Trevor Potter Quoted in The Boston Globe, Super PACs' Impact Growing

The Boston Globe
Excerpt taken from article.

Super PACs, the new campaign weapon of choice since last year's Supreme Court ruling that struck down contribution limits on corporations, labor unions, and wealthy individuals, are playing an increasingly muscular role in the days before the first contests in the Republican presidential nominating contest.

The proliferation of these committees - which can solicit large contributions but cannot work directly with candidates - has allowed campaigns to conserve their resources as their proxies hit the airwaves in Iowa, New Hampshire, South Carolina, and, in the latest development, Florida.

The identities of many of the donors to these super PACs may not be disclosed to the election commission until Jan. 31, the date of the Florida primary, when year-end reports are due. In theory, at least, if one candidate gets hot through the early contests, the nomination could be wrapped up before the public knows who paid for the advertisements that will fill the airwaves with increasing frequency.

Under Federal Election Commission rules, committees must file reports 12 days before a primary in which they have expended funds. That means that Our Destiny PAC, which has aired ads in New Hampshire supporting Huntsman, must disclose its receipts and expenditures by Dec. 29. However, the election commission has not required such reports before caucuses like Iowa's, a recent memo directed to committee treasurers states.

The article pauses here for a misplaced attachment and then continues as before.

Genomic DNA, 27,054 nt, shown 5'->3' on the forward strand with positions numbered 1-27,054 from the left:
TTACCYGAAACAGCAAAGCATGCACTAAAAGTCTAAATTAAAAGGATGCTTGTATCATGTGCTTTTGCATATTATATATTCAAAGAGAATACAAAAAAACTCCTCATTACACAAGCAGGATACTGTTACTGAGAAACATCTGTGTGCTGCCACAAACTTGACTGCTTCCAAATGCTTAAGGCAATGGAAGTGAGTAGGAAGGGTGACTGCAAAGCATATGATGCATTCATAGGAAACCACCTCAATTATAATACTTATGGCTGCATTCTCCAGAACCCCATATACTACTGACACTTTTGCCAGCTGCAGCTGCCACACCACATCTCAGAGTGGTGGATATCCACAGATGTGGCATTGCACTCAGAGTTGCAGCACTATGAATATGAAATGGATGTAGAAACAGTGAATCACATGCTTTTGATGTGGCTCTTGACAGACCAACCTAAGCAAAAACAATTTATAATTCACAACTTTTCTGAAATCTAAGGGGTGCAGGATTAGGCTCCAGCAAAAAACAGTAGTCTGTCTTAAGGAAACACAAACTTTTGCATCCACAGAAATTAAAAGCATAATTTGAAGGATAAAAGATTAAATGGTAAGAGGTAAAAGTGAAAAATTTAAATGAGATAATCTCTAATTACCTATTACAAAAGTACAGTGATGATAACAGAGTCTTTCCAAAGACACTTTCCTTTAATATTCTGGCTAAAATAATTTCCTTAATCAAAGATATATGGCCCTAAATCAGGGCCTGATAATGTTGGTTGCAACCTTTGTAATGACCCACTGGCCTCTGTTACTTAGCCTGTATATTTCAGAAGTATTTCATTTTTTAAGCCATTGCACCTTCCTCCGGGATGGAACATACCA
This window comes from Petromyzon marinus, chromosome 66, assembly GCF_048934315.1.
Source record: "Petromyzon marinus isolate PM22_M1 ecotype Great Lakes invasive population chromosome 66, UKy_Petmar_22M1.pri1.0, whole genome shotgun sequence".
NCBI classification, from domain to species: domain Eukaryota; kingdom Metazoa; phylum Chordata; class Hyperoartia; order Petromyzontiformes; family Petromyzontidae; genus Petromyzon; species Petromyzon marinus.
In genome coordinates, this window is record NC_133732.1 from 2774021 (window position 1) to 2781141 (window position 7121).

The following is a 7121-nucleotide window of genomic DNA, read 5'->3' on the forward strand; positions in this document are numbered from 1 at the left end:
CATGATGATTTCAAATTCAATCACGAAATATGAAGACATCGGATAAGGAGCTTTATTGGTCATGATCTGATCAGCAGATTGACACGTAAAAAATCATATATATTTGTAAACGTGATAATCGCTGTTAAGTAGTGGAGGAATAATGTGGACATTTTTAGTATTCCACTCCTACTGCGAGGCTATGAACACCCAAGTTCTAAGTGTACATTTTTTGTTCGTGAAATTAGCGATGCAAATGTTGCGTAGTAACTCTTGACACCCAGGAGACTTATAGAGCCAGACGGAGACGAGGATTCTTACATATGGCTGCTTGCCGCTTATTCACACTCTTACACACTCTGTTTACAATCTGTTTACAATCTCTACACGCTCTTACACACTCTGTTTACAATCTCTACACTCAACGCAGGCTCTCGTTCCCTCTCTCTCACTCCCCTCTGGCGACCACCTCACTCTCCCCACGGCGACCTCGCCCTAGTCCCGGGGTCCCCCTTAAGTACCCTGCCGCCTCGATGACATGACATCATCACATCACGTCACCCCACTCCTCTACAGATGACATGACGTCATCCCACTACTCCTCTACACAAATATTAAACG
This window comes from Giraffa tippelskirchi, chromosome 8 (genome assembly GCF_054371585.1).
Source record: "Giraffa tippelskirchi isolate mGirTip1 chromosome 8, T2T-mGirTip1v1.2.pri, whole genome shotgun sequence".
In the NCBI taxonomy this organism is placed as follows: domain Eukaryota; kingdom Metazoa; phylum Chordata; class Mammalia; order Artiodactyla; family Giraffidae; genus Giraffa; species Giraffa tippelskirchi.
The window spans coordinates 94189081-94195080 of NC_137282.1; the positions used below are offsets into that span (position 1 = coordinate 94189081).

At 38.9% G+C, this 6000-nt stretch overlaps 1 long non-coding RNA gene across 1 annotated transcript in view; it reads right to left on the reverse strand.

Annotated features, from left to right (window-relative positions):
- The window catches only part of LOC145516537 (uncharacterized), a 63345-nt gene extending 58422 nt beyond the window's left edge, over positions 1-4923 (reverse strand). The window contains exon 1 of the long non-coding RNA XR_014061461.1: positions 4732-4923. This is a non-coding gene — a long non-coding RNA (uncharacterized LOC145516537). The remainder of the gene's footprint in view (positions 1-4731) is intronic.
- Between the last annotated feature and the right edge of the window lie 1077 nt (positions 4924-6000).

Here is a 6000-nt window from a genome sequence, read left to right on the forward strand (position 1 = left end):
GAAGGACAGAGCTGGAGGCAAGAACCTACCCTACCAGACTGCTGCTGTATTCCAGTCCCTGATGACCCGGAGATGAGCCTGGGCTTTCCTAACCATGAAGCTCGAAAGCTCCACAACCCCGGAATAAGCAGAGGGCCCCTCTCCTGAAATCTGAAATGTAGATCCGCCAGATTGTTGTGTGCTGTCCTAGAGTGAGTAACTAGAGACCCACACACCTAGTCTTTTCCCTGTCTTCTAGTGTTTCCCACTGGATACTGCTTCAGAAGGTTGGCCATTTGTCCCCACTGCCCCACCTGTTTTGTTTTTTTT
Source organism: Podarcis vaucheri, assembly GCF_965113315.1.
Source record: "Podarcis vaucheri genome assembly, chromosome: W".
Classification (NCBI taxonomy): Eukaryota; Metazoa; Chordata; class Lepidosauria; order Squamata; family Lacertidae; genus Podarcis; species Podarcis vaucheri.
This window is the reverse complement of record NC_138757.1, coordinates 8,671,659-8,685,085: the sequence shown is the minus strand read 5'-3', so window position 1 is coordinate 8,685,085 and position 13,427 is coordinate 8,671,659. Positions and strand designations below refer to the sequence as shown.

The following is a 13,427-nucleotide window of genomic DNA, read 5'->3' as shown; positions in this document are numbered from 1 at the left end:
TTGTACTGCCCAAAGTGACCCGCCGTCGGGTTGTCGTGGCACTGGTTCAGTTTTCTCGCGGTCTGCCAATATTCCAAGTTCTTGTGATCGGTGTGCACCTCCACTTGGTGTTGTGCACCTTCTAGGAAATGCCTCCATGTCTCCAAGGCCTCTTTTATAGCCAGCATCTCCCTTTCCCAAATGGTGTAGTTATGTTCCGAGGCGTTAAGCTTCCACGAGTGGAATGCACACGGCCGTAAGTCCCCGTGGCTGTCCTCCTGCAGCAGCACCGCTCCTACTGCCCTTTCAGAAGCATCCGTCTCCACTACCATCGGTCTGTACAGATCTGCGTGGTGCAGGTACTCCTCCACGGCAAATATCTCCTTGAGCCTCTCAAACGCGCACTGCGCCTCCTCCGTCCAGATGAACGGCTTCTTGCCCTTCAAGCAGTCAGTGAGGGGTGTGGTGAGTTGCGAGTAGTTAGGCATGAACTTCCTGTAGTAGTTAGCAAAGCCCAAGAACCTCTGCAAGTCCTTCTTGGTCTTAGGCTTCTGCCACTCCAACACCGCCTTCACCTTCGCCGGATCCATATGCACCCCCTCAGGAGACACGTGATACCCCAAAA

"It's the worst of all possible worlds,'' said Trevor Potter, a former commission chairman appointed by President George H.W. Bush. "You have no contribution limits [like those on contributions to the candidates' campaigns] and hit-or-miss disclosure.'' Potter is also president of the Campaign Legal Center, a nonpartisan campaign finance watchdog group.

"The difference in this cycle is that candidates are raising much less money than they did before for their own campaigns, and their big donors are giving to super PACs and the amount spent is much more,'' said Potter, who was campaign counsel to Republican John McCain's presidential campaigns in 2000 and 2008. "The fund-raisers are leaving the campaigns and going to the super PACs because the people they know are writing the big checks.''

Click here to read the article on the role of super PACs in the Republican presidential nomination contest.



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